Lula absolutely LOVES science and doing experiments. So I’ve decided to try to add an experiment once a week. We’re just going to go through Gizmos and Gadgets for the time being. It explains a bit about scientific principles with a simple experiment you can create with items typically found around the house.
She also loves to watch these types of things on YouTube Kids and wants to recreate them. So I’ve decided to try to assist her in this since it’s something she’s interested in and excited about. The other day they created slime from cornstarch and water. They had SO much fun, and it was really easy.
I’ll be honest though, this is not my forte! We’re on the wait list for a co-op in town that would teach them science, history, art, and music/PE (rotated every other week). I just have to say that having science and history taken off my plate would be a huge relief! I’m praying hard and keeping my fingers crossed just to cover all my basis. :)
I know some families actually take the time to sing together every morning and/or study classical composers together, and this makes my heart so happy. But we take a simpler road. I turn music on at random times throughout the day either on our CD player or on my phone. We have lots of CDs with little kid songs, and I have a special mix on my phone with songs from Deliberate Kids and Psalty, etc. as well as classical pieces and favorite worship songs. I play our Mozart album when we’re working on math or coloring. I don’t feel like music appreciation has to be deliberately taught. If it surrounds them constantly, it will become part of them. I can’t tell you how it warms my heart to hear Diesel sing a phrase about Jesus that’s stuck in his head over and over and over and over throughout the day. Mission accomplished!
As far as learning instruments, etc., they will be starting a class once a week at Children’s Music Academy where they will learn so many things on top of piano.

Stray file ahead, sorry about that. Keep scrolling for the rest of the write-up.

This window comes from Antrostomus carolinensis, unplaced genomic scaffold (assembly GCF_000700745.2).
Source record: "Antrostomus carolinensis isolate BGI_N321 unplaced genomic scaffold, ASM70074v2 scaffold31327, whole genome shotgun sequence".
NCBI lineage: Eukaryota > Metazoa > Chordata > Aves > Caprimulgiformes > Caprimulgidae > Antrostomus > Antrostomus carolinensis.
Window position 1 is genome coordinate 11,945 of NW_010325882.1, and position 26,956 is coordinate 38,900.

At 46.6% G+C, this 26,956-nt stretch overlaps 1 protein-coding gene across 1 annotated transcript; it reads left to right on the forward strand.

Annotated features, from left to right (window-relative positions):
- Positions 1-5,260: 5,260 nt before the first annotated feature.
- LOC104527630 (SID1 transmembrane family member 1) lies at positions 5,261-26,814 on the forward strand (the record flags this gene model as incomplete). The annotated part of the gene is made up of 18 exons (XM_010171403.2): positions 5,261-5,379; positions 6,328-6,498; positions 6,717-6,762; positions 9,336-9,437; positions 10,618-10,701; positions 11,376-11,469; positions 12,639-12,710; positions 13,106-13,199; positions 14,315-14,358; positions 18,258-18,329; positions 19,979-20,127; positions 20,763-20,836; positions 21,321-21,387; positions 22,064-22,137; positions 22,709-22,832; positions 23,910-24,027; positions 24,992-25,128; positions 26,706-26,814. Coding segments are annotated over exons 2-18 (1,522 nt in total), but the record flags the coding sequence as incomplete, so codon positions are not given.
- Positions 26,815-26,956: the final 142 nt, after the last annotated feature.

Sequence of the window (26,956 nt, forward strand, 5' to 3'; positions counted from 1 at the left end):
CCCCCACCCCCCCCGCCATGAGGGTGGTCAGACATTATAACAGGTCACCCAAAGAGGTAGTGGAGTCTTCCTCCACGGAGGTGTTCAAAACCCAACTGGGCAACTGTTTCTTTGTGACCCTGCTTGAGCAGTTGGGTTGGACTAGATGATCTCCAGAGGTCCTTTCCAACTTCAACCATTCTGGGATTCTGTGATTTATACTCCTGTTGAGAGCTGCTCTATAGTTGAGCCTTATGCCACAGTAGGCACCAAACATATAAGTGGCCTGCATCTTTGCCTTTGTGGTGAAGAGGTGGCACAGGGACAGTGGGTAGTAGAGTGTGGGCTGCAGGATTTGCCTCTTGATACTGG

The kids are currently taking a homeschool art class once a week at the Springfield Art Museum. I’m so thankful for opportunities like these… and that I get a teeny tiny little break every week!
If we got into the co-op I mentioned earlier, then they would have art lessons there.
I’d love to include some more art/craft lessons at home, but our schedule is pretty packed right now. I’m super interested in working through this book with the kids: Drawing with Children. This is something I would LOVE to learn alongside them. We’ve also implemented some “craft/art” days into our schedule because this is something I love to do and want to teach them so much. It’s a nice break and gives us all something to look forward to.
Lula is currently taking hip hop classes at a dance studio once a week. This totally counts for PE! :) They also both play soccer during the spring and fall sessions. And when it’s nice outside, they are “required” to go out and play! Thankfully it’s been a very mild winter, so they’ve been outside A LOT. :)
I know that I will make changes as we go along… that’s just how I roll. There are so many great resources out there, it’s hard not to want to use them all. Since I first started writing this post, I’ve actually relaxed quite a bit and our schedule isn’t nearly as full. For history, we’re reading what we want to read when we want to read it for now. We’re going to Maryland this week and will visit the Capital building and monuments, etc. So I decided to pull out our George Washington book and then we’ll read about Abraham Lincoln. Anyway, the point is, I love being able to adapt things to my whims and they’re interests. As long as they’re learning something and our days are not wasted, I’m satisfied. (And let me tell you, learning to get a long with your sibling because they’re your only playmate, that’s a vital lesson in and of itself. Not to be scoffed at!)
I hope a peek into our curriculum is somewhat helpful!